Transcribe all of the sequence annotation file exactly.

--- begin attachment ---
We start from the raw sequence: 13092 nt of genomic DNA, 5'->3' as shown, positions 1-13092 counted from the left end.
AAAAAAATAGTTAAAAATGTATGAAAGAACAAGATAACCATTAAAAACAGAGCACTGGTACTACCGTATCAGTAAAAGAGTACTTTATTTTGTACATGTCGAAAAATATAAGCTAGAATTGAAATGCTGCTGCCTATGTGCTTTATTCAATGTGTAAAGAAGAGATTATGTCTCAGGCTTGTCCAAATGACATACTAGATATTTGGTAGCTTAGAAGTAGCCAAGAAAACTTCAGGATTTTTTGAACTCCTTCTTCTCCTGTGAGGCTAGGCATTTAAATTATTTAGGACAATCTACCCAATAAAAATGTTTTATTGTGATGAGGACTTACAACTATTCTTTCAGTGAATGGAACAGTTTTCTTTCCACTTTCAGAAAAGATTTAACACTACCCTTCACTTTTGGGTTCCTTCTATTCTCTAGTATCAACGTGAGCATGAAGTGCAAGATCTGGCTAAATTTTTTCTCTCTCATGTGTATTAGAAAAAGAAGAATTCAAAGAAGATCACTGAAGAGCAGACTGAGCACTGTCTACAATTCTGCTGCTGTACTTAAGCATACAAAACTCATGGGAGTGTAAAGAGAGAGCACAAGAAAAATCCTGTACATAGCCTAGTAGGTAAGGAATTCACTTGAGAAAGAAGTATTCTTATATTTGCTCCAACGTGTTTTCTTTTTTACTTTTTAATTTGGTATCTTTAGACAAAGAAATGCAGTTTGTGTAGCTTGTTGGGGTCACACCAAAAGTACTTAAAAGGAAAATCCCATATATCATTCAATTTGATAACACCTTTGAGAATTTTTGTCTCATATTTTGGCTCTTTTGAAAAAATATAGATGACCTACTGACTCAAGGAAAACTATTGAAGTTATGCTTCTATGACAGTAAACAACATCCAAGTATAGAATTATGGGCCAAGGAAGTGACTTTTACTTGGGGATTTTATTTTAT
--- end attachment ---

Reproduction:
We start from the raw sequence: 13092 nt of genomic DNA, 5'->3' as shown, positions 1-13092 counted from the left end.
AAAAAAATAGTTAAAAATGTATGAAAGAACAAGATAACCATTAAAAACAGAGCACTGGTACTACCGTATCAGTAAAAGAGTACTTTATTTTGTACATGTCGAAAAATATAAGCTAGAATTGAAATGCTGCTGCCTATGTGCTTTATTCAATGTGTAAAGAAGAGATTATGTCTCAGGCTTGTCCAAATGACATACTAGATATTTGGTAGCTTAGAAGTAGCCAAGAAAACTTCAGGATTTTTTGAACTCCTTCTTCTCCTGTGAGGCTAGGCATTTAAATTATTTAGGACAATCTACCCAATAAAAATGTTTTATTGTGATGAGGACTTACAACTATTCTTTCAGTGAATGGAACAGTTTTCTTTCCACTTTCAGAAAAGATTTAACACTACCCTTCACTTTTGGGTTCCTTCTATTCTCTAGTATCAACGTGAGCATGAAGTGCAAGATCTGGCTAAATTTTTTCTCTCTCATGTGTATTAGAAAAAGAAGAATTCAAAGAAGATCACTGAAGAGCAGACTGAGCACTGTCTACAATTCTGCTGCTGTACTTAAGCATACAAAACTCATGGGAGTGTAAAGAGAGAGCACAAGAAAAATCCTGTACATAGCCTAGTAGGTAAGGAATTCACTTGAGAAAGAAGTATTCTTATATTTGCTCCAACGTGTTTTCTTTTTTACTTTTTAATTTGGTATCTTTAGACAAAGAAATGCAGTTTGTGTAGCTTGTTGGGGTCACACCAAAAGTACTTAAAAGGAAAATCCCATATATCATTCAATTTGATAACACCTTTGAGAATTTTTGTCTCATATTTTGGCTCTTTTGAAAAAATATAGATGACCTACTGACTCAAGGAAAACTATTGAAGTTATGCTTCTATGACAGTAAACAACATCCAAGTATAGAATTATGGGCCAAGGAAGTGACTTTTACTTGGGGATTTTATTTTAT